In 1932 she resigned from that position and offered her services for Anglican mission work. She was accepted and, after preliminary training at the Mission Hospital, Sydney, was sent to work in the Anglican area of New Guinea.

Her record for conscientious work continued in the new sphere and it was not long before she earned further reputation for her courage and initiative in the dangers which confronted missionaries in New Guinea.

On many occasions she had to perform the work of a doctor either by operating or setting broken limbs.

She was attached to the Gona Anglican Mission when the Japanese landed there on July 22 and is believed to have elected to remain behind with three other members of the staff, the Revs. Henry Matthews and James Benson and Miss Parkinson.

A letter has been received indicating the belief that all four had since lost their lives although tho circumstances of their deaths are not yet known."

Kokoda Campaign - Sister May Hayman


May Hayman was originally from Adelaide. She came to Canberra with her mother in the early 1920s and went to work in her brother-in-law’s office in the Department of Interior at Acton. May found office work dull, and went back to Adelaide to train as a nurse. She returned to Canberra in the 1930s after qualifying and worked at the Canberra Community Hospital. She was remembered by Sr. Clarice Cavanagh as being “small and sprightly with a very bubbly personality” which earned her the nickname of ‘Merry’.

A gregarious woman, May also had a desire to serve as a missionary with the Anglican Church. In 1936 went to Gona on the north coast of Papua, where she nursed in the hospital. Her links to Canberra were still strong and the local Anglican community held regular fundraisers for May’s missionary work. While at Gona she became engaged to be married to the Reverend Vivian Redlich, the Anglican priest in charge of the nearby Sangara mission.

After the Japanese landed at Gona on 21 July 1942 they established a beach head to support their attempt to capture Port Moresby by crossing the Kokoda Track. Sister Hayman and the others at the Gona mission escaped inland, aiming to cross the Owen Stanley Range to Port Moresby ahead of the Japanese. For two weeks they evaded capture; however they were betrayed by locals and ambushed by the Japanese near Popondetta.

May and another woman, the teacher at the mission Mavis Parkinson, were imprisoned in a coffee hut at Popondetta. Sometime between 13 and 16 August a native, warned off by the women from attempting a rescue, witnessed their murders by the Japanese. Both women were buried in a shallow grave just south of Popondetta. May's fiancée, Vivian Redlich, was beheaded at Buna a few days later. When Australian troops re-occupied Popondetta both women were re-interred at the old Sangara Mission. The five Papuan natives who betrayed them were hanged.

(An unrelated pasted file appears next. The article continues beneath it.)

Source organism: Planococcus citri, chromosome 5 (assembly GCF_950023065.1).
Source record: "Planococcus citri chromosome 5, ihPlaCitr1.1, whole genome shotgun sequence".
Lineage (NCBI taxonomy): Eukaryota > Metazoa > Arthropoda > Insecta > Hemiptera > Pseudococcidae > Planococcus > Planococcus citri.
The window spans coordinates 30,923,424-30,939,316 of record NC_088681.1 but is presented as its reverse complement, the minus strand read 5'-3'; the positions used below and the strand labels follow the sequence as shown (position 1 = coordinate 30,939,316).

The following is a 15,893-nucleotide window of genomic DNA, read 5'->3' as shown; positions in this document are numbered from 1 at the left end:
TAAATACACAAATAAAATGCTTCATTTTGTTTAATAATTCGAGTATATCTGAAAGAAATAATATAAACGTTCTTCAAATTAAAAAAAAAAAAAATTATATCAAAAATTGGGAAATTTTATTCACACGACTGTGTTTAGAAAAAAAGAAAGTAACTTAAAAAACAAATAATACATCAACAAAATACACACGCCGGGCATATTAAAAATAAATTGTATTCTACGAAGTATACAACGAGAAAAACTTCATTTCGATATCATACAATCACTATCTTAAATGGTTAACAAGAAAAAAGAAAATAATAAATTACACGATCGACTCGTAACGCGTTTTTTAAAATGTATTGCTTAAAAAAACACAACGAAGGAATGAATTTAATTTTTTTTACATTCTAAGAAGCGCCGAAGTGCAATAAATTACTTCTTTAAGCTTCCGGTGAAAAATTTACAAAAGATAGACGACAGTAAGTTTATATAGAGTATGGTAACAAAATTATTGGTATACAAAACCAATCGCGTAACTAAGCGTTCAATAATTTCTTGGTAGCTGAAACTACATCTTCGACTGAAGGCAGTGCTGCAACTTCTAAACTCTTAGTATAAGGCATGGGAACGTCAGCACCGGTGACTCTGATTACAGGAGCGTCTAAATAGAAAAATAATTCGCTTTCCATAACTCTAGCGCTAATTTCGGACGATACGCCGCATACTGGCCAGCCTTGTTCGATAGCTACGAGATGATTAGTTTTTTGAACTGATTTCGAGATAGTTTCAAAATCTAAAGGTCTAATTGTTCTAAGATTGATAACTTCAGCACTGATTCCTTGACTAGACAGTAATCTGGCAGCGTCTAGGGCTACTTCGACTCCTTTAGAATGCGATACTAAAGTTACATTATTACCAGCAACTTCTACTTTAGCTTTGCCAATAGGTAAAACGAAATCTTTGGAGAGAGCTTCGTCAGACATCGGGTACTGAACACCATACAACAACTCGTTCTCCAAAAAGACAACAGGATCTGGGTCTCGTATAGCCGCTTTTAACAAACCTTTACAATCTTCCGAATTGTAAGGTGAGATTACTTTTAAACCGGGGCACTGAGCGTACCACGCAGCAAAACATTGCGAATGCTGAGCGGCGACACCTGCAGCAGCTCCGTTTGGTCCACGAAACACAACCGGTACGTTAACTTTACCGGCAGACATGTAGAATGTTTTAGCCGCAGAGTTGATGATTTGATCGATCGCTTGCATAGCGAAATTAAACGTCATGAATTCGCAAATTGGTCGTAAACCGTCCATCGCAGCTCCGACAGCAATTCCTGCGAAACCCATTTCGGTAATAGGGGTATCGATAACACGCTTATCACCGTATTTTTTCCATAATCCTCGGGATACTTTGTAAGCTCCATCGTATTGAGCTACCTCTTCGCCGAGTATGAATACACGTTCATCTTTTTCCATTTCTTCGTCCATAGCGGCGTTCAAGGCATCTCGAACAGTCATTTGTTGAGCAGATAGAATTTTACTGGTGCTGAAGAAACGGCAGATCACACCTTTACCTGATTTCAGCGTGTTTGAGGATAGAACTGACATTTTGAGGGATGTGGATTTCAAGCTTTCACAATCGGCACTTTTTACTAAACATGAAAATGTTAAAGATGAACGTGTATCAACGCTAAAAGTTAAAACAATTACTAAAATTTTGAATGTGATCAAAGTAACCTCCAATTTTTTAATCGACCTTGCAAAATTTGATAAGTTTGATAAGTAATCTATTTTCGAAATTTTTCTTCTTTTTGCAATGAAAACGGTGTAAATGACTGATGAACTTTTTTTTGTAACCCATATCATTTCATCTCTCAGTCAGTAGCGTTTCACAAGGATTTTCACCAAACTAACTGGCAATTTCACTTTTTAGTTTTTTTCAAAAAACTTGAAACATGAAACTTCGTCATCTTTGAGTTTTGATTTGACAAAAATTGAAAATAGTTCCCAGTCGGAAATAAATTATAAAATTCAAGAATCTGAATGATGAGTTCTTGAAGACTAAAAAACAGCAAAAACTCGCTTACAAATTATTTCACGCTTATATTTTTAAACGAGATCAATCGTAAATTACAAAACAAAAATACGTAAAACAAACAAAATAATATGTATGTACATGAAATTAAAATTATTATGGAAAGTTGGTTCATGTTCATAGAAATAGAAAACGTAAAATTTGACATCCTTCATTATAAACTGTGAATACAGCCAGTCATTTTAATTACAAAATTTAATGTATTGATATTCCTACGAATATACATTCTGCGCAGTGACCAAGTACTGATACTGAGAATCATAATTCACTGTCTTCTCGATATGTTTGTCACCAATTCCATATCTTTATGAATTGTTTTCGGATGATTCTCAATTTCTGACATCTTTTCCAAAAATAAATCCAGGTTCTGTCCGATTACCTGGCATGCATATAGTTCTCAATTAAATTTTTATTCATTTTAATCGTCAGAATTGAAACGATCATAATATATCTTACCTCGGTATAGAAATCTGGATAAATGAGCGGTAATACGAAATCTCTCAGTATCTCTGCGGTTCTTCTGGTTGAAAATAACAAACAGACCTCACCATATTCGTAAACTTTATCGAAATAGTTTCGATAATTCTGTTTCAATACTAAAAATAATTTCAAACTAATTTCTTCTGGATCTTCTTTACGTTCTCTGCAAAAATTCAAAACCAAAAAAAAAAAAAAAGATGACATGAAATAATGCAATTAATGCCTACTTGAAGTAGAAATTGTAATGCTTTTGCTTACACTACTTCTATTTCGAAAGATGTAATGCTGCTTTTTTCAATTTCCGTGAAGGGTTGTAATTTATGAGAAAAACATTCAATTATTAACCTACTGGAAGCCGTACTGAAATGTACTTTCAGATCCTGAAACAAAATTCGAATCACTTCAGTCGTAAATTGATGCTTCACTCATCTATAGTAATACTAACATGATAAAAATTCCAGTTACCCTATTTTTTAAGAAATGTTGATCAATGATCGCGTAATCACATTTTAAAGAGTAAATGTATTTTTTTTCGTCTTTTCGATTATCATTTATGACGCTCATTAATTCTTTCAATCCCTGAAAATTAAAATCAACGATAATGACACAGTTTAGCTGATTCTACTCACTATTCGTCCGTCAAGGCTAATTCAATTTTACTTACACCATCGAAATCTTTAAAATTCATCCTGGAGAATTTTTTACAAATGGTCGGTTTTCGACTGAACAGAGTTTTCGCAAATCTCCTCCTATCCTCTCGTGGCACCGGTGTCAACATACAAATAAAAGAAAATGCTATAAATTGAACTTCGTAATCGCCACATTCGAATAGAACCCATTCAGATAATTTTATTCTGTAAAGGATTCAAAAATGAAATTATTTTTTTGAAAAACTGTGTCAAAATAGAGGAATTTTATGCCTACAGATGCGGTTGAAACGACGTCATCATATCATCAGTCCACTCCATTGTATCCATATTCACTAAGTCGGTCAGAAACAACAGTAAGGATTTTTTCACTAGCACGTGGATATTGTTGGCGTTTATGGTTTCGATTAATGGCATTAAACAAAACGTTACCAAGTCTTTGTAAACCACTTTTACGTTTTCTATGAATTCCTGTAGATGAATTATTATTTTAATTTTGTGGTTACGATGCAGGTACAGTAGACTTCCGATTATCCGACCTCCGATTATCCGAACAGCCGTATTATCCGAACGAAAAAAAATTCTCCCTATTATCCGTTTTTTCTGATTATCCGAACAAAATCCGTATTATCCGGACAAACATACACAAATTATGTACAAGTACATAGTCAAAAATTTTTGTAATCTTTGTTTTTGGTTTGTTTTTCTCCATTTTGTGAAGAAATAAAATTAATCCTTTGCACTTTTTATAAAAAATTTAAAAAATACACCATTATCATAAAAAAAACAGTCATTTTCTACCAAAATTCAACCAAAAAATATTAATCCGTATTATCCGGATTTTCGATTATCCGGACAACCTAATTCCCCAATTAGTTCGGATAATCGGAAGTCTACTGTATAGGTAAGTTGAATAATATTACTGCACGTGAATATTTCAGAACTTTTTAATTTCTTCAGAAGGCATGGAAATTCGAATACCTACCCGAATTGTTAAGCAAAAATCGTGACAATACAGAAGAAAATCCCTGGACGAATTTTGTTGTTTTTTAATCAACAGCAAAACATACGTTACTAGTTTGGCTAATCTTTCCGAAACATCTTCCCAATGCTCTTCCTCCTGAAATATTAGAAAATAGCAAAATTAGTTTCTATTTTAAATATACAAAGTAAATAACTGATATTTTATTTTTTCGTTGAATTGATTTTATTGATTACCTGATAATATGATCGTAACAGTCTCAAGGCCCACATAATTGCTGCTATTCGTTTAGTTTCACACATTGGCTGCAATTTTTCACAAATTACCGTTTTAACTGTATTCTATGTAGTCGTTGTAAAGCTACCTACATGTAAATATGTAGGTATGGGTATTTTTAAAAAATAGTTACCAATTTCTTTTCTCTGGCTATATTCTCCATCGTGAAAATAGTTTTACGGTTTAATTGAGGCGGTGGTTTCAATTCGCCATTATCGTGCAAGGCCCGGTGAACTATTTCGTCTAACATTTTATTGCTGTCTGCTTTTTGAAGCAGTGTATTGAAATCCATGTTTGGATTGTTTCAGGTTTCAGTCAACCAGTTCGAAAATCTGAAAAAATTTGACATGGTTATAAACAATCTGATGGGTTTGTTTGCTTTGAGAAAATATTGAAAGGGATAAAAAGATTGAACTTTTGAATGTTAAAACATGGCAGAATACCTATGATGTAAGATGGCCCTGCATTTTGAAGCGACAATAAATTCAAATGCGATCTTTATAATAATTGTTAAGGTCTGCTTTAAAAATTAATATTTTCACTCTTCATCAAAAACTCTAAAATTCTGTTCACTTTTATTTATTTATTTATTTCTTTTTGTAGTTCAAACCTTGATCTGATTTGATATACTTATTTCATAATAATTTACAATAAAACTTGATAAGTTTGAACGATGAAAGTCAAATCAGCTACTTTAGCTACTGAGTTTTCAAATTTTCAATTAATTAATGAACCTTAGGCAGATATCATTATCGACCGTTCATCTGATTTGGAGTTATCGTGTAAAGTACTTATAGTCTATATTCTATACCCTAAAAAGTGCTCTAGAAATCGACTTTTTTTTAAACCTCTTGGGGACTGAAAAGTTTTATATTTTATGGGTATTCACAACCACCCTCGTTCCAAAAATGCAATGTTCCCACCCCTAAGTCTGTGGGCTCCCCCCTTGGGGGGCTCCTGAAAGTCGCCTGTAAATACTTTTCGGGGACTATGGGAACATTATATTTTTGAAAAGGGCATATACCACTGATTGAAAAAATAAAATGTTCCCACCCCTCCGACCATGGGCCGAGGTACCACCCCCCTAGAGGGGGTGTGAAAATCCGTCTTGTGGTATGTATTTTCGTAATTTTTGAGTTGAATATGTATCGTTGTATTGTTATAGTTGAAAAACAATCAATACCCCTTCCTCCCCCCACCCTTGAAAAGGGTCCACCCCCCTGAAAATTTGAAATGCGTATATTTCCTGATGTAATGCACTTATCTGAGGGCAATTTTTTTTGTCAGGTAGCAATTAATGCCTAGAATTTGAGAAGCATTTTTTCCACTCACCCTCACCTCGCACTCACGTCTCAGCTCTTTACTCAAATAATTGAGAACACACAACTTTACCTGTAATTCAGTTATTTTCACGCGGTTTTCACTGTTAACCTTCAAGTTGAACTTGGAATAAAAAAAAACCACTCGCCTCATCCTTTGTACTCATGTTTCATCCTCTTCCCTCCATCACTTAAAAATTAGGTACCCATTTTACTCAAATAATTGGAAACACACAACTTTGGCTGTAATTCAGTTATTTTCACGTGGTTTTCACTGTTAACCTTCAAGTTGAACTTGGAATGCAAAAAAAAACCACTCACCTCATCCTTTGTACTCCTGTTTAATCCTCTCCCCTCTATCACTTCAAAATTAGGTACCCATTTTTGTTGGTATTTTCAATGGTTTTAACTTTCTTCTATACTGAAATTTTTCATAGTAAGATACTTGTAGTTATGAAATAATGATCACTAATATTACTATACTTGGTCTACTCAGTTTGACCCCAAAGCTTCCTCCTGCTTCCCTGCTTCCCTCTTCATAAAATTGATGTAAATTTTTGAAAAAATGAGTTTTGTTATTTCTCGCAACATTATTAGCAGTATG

In 1947 nursing staff of the Canberra Community Hospital began collecting funds for a memorial to Sister Hayman and Sister Mona Tait, who was killed after the fall of Singapore by the Japanese at Radji Beach (on Banka Island near Sumatra) on 16 February 1942. Enough funds were raised for an annual prize, the Mona Tait and May Hayman Memorial Prize, for the most successful candidates in the final nursing exams in the ACT. The remainder was used to erect a plaque in the main entrance hall to the hospital. When the hospital closed in 1991 the plaque was removed to the RSL Headquarters in Campbell. A memorial stained-glass window was dedicated to May Hayman's memory in St. John’s Church Reid in 1949 and remains there to this day. 

ACT Government Libraries - contributed by Michael Hall

Visit to Gona


In June 2018, Bishop Jeffrey Driver, former Archbishop of Adelaide, visited Gona where the Anglican Mission once had stood. "An elderly local guide pointed out the hospital where Sister May Hayman, worked, and in the opposite direction, to the school where Mavis Parkinson taught. Nearly all the old mission site had returned to bush and, apart from the simple memorials, there were few physical signs of love and blood that had flowed." Read Bishop Driver's visit to Gona here.